Three of the four teams – Connecticut, Louisville and Notre Dame – hail from a league that has long thrived in both women’s and men’s college basketball, but which is breaking apart after this season.
“I guess the shout-out should go out to all the (university) presidents for having the foresight to tear apart the greatest basketball conference that ever existed,” UConn coach Geno Auriemma sarcastically said during a women’s Final Four coaches conference call Wednesday, noting that two teams in the men’s Final Four (Louisville and Syracuse) also are from the Big East. “But I guess it’s a great swan song. If it’s going to end, this is a great way for it to end.”
At this point, only California of the Pac-12 could spoil the party.
Connecticut is the only one of the three current Big East teams in the women’s Final Four that is currently committed to remaining in the conference, which is adding a handful of new schools, losing others (including Notre Dame this summer and Louisville in 2014) and changing names.
To get to New Orleans, Louisville stunned star center Brittney Griner and defending champion Baylor, then vanquished Southeastern Conference power Tennessee.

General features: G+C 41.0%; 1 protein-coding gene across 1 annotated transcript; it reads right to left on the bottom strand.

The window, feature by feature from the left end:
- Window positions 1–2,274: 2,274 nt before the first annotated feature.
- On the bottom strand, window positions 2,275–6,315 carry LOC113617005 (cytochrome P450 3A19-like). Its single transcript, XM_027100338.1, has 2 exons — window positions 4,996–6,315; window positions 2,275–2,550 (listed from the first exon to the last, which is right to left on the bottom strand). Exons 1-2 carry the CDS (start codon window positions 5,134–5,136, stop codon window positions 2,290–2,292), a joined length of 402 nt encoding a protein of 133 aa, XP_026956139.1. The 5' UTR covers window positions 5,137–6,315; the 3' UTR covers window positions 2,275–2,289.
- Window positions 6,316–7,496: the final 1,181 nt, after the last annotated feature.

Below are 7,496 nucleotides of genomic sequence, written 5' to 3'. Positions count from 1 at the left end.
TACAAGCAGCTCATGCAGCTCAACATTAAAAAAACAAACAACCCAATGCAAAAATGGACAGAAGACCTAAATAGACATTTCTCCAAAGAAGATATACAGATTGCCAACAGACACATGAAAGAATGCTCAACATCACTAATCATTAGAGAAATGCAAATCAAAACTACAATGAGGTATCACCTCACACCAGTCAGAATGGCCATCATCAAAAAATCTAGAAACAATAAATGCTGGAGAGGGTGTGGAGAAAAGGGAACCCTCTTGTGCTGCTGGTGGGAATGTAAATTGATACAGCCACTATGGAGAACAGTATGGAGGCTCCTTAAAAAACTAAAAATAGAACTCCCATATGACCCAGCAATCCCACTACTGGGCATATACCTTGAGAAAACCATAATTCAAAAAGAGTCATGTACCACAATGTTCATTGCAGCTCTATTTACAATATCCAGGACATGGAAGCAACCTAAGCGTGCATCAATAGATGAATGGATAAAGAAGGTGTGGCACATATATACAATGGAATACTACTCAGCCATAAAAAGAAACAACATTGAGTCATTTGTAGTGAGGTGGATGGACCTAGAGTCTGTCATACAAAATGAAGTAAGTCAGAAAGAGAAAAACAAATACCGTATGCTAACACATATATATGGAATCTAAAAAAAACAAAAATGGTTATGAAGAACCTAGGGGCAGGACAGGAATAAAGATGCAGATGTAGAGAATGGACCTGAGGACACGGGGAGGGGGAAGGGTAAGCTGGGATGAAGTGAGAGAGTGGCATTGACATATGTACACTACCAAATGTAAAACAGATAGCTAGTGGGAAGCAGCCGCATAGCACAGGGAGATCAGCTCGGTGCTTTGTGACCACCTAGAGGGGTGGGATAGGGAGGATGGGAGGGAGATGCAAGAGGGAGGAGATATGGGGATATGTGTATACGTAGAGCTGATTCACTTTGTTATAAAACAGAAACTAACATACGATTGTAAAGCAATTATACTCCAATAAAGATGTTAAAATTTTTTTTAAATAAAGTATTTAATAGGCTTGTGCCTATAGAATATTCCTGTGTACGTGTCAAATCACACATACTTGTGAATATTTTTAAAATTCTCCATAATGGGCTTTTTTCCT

“We’re a group right now that I think has done things that no one thought could be done,” Louisville coach Jeff Walz said. “We’re at a point right now where we do believe if we show up and compete and follow game plan and believe in each other, we can beat anybody.”
But, at the same time, we also know if we don’t show up and we’re not all on the same page, we’re able to be beaten by anybody. We’re just not talented enough to just go out there, roll the ball out and say, ‘Hey, let’s play.’”
Cal was seeded second in the Spokane Region, but wound up avoiding a matchup with top-seed Stanford when the Cardinal was upset by Georgia. Cal then rode a second-half rally to an overtime victory over Georgia.
Golden Bears coach Lindsay Gottlieb said that while her players talk about their eagerness to indulge in the French doughnuts, called beignets, that are popular New Orleans treats, they also are serious about representing the West Coast.
“There’s an additional sense of pride in that,” Gottlieb said, noting that nearly all of her players are California natives. “It is a neat dynamic to be the outsiders, to be the West Coast kids.”
Still, Gottlieb understands why this is a time when college basketball fans are bound to be sentimental about the Big East, having grown up in the region. She attended Brown before taking her first coaching job at Syracuse.
“It’s just the way it is right now with conference alignment, realignment,” she said. “It’s unfortunate, just because growing up on the East Coast I would watch those games and the rivalries.
“But obviously, for this weekend, we’re focused on just trying to take care of our business.”